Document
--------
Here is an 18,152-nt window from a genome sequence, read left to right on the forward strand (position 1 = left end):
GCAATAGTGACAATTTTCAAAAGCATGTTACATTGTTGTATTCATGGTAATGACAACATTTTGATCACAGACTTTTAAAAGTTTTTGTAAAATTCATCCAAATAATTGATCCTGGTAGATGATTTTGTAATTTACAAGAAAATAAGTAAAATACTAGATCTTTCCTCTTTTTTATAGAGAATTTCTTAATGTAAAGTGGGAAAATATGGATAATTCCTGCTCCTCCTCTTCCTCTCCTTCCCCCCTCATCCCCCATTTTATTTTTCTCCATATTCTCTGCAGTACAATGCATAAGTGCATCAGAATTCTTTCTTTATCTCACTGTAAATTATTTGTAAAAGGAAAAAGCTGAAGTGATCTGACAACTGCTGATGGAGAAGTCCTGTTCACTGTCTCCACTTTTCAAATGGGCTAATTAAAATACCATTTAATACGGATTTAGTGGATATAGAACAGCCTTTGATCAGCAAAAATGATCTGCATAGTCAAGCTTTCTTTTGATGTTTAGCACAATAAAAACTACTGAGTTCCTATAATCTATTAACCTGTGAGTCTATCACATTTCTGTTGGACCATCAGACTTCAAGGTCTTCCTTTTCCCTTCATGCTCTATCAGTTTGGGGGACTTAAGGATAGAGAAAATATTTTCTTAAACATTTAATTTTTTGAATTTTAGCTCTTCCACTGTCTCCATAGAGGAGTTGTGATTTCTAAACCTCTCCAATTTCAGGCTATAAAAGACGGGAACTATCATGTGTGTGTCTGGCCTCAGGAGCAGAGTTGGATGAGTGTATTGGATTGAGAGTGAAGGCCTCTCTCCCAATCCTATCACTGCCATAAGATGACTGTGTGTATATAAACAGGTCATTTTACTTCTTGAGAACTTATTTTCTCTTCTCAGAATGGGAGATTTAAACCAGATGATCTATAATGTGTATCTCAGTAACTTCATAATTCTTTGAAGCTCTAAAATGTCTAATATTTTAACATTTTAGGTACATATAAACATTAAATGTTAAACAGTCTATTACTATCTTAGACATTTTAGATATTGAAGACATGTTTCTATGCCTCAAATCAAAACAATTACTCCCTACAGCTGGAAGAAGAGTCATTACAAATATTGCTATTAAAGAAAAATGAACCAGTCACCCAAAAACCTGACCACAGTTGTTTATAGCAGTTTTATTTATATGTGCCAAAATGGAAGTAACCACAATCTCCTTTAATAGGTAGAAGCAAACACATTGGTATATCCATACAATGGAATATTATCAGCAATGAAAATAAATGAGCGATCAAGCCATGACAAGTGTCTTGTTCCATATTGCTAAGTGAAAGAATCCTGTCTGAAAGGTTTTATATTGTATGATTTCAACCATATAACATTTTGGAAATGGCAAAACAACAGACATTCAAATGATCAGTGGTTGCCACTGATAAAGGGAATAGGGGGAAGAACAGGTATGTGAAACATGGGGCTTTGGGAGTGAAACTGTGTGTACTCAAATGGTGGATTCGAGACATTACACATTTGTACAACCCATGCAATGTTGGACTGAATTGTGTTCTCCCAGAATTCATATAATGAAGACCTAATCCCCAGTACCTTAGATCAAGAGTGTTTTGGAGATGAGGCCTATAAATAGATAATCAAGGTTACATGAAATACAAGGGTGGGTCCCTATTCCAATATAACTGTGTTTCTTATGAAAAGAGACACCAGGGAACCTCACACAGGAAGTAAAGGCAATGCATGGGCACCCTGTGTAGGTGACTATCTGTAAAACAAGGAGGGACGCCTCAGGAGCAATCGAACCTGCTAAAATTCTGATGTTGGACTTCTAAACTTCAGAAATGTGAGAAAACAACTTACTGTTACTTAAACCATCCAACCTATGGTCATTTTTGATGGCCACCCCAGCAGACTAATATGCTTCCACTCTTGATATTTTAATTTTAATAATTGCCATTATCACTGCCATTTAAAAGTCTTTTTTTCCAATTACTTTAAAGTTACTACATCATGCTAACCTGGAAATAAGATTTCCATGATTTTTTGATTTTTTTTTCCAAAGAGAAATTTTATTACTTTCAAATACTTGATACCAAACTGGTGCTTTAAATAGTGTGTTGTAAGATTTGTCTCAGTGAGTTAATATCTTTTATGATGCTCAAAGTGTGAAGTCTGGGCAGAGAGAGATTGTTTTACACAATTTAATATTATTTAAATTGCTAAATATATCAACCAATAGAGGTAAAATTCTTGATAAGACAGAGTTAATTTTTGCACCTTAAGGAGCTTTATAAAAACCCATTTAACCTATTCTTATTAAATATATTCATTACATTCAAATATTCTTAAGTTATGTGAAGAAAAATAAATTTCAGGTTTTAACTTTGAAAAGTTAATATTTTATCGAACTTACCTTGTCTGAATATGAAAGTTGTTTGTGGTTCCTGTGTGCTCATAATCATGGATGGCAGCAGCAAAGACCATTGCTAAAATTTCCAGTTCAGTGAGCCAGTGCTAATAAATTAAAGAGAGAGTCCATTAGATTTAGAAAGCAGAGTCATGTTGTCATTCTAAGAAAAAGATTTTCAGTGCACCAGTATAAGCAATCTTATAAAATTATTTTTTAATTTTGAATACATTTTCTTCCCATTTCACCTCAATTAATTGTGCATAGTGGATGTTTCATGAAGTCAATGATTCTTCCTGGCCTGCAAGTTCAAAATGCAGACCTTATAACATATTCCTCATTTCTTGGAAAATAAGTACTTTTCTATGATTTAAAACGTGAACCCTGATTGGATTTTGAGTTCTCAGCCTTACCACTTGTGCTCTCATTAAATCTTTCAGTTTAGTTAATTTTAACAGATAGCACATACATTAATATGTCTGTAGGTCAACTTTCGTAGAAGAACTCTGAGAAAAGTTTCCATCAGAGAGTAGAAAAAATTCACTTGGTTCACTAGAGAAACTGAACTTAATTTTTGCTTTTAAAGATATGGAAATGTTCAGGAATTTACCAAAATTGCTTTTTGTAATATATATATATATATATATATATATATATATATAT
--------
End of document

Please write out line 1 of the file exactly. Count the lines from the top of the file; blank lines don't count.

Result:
Here is an 18,152-nt window from a genome sequence, read left to right on the forward strand (position 1 = left end):